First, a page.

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When I first tested out the rear seating compartment, I concluded that there was ample space in all directions. Legroom was not an issue, it appeared, and more surprisingly, the sloping roofline did not seem to impinge much on headroom either. Unlike the smaller CLA with nigh on impossible access, the similarly shaped and curved rear doors do not make it that hard to get in and out, either. However, when I collected my friend and passenger, Christian Wimmer, who measures well over 6 foot, and he set the front seat where he wanted it, all that rear legroom all but disappeared, leaving it surprisingly tight for such a big car.

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The CLS Shooting Brake is just 44mm short of 5 metres in overall length, making it significantly longer then the E Class Estate, so it is perhaps no surprise that the boot is very long from front to back. Indeed, it was so long that I could not easily reach to remove the roller blind parcel shelf unit from the back of the car when I was doing the photos of the boot. The boot is not that wide and it is also fairly shallow, so Mercedes’ claims that overall capacity exceeds that of an Audi A6 Avant and BMW 5 Touring seem somewhat hard to believe. If they are true, then you would need to be aware that a combination of the sharply sloping rear end and the relative proportions would have some impact on what you could actually carry in it. There is a bit of additional stowage space under the boot floor around the space saver spare wheel. By pulling release levers just to each side of the tailgate, the asymmetrically split rear seat backrests drop down onto the seat cushions to create a long load platform.  There is an electric close mechanism operated by a switch on the lower part of the tailgate, and you can open it electrically by pressing a button hidden in the driver’s door pocket or on the key fob. Inside the cabin, oddments space is OK, but not overly generous. The glovebox is modest, being rather shallow from top to bottom, and there are door bins on all four doors. There is a cubby under the twin-lidded central armrest and in front of this is a small oddments area under a lid which I was expecting to contain cup holders but which in the test car seemed just to be a rectangular space. Rear seat passengers get map pockets on the back of the front seats, and that is it.

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A list price of over £53,000 is a lot for any car, and you have every right to expect a lengthy kit list for that sort of money. And to be fair, there is quite a lot that is included as standard. However, like all higher end models these days, there is a vast and pricey list of things you can add. Whilst this car did not get close to the £30,000 of extra items that had been added to the Autocar Long Termer, a quick play with the Mercedes configurator suggested that there were at least £10,000 of options that Hertz had selected, and possibly more as I was only going by the visible ones. I reckon the ones fitted included (take a deep breath!): Reversing Camera (£390); Privacy Glass (365); Electric Sunroof (£990); Luxury Climate Control (£755); Easy Pack Load Secure (£225); Ash Tray with Cigarette LIghter (£45); Dynamic Multi-Contour Seat (£1310); Seat Memory package (£715); Comfort Ventilated Seats (£1080); Heated Front Seats (£350), Driving Assist package (£2295); Speed Limit Assist (£295) and the Harmann Kardon Sound System £6550). Other things you can select include a number of different alloy wheels including in larger 19″ rim and lower profile guises, air suspension, plenty of different trim options ranging from the American Cherry finished load floor to black microfibre roof lining, an ambient lighting package, upgraded leather, and Designo paint finishes and leather options. Whilst some of these features are useful, many are down to personal taste and are of questionable necessity or desirability. Standard features include 18″ alloys, metallic paint, cruise control, satellite navigation, rear parking sensors, dual zone automated climate control and an electric assist to close the tailgate. Standard functions of the Audio/Infotainment system include DAB digital radio, single CD / DVD, a 7″ colour display, hard disk drive (HDD) navigation with 3D map display, live traffic information and European map data updates free of charge for the first three years, and Linguatronic voice control. Internet-enabled mobile phone required for Emergency Call System (eCall), Mercedes-Benz apps and in-car Internet access for Facebook, Internet radio, sending routes from Google™ maps to the vehicle, news and weather reports. Also included are a  SD memory card slot, 10 GB music register and MP3 compatibility. The Media Interface allows connection and control of portable media devices (e.g. MP3 player, USB storage media). A cable is included for iPod® connectivity and the DVD function is audio and video capable. In addition to the standard spec cars, Mercedes offer the CLS in AMG Sport trim. Mechanically identical, these versions come with 19″ alloys, sport tuned suspension, an AMG body styling kit at front and back,  the LED Intelligent Light System which includes LED headlights, cornering assist and Active High Beam Assist, rubber studded aluminium pedals and an AMG trimmed leather steering wheel.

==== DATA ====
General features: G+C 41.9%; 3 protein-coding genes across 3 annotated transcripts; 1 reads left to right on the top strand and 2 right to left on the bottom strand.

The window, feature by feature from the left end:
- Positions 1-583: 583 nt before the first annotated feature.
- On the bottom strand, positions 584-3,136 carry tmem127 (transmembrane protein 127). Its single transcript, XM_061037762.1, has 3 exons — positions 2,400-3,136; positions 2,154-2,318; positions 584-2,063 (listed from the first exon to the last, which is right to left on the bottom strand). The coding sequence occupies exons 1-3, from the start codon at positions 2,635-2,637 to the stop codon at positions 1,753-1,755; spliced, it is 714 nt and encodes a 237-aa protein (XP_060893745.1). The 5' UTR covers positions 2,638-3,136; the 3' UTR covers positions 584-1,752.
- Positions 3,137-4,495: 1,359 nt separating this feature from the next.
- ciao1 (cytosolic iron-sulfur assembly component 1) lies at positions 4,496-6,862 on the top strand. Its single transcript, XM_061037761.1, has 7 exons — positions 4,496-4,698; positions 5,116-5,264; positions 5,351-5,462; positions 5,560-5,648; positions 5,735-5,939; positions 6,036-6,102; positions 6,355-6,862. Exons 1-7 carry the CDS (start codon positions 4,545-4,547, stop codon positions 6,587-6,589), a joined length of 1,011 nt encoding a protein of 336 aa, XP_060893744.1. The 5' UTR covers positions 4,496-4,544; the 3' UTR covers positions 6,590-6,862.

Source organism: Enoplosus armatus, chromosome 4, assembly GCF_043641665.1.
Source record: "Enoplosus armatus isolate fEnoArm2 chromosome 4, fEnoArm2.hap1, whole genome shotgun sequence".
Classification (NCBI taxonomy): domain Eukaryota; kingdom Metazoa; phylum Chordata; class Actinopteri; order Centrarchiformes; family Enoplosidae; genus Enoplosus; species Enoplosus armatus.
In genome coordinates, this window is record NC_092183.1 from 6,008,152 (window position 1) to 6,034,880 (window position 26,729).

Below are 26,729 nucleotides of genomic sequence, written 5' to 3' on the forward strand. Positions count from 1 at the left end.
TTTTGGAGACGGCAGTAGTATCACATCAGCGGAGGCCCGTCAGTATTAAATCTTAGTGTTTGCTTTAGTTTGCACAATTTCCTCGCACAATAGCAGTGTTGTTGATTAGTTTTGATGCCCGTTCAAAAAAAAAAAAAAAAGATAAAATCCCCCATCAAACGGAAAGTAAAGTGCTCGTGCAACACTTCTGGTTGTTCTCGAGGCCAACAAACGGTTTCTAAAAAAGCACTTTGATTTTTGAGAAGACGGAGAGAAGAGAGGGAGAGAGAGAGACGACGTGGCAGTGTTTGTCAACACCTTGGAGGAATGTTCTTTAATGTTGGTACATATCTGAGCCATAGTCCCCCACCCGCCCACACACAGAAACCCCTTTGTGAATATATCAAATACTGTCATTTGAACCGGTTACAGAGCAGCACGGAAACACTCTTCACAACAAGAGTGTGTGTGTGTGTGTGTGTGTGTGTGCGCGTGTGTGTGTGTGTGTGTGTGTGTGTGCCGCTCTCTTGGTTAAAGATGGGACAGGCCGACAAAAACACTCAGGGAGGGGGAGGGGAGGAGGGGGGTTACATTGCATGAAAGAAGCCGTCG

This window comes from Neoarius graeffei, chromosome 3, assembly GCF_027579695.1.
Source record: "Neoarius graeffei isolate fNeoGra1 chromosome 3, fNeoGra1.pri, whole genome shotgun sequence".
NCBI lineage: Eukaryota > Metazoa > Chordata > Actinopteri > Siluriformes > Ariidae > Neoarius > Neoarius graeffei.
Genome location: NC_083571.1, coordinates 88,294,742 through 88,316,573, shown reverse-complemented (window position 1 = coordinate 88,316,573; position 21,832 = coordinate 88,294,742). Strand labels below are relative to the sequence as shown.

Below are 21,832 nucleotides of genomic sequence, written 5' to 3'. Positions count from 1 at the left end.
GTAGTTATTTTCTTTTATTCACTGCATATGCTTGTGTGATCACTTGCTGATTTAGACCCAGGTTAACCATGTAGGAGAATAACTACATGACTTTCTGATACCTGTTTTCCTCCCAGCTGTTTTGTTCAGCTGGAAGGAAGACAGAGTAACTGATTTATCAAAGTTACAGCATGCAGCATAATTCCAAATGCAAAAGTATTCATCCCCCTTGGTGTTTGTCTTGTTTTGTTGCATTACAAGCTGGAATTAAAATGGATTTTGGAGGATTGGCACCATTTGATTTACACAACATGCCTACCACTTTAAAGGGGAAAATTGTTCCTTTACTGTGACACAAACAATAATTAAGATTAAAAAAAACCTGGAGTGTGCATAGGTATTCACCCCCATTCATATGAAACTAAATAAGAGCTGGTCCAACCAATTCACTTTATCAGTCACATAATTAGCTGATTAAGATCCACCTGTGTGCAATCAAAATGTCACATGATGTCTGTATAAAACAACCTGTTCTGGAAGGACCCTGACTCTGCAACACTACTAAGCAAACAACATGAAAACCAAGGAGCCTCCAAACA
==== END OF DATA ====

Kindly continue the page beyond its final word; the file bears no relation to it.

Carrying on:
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Having spent a very enjoyable weekend with the CLS Shooting Brake, I found it hard to find fault with it, except in one regard: its cost. Equipped as the test car was, this is a very pricey machine indeed, and all the indications are that whilst residuals of the basic car are decent enough, you will feel a second blow to your wallet when you come to sell it on. If, however, you can stomach the price tag when you buy it, you would have to be looking for something that the Shooting Brake could never be not to like it. This really is a grand Tourer in the 21st Century idiom, and a very impressive and stylish machine at that. The fact that Mercedes has sold so few of them, though, suggests that this is a very small niche in the market, perhaps rather smaller than they thought when they conceived the model.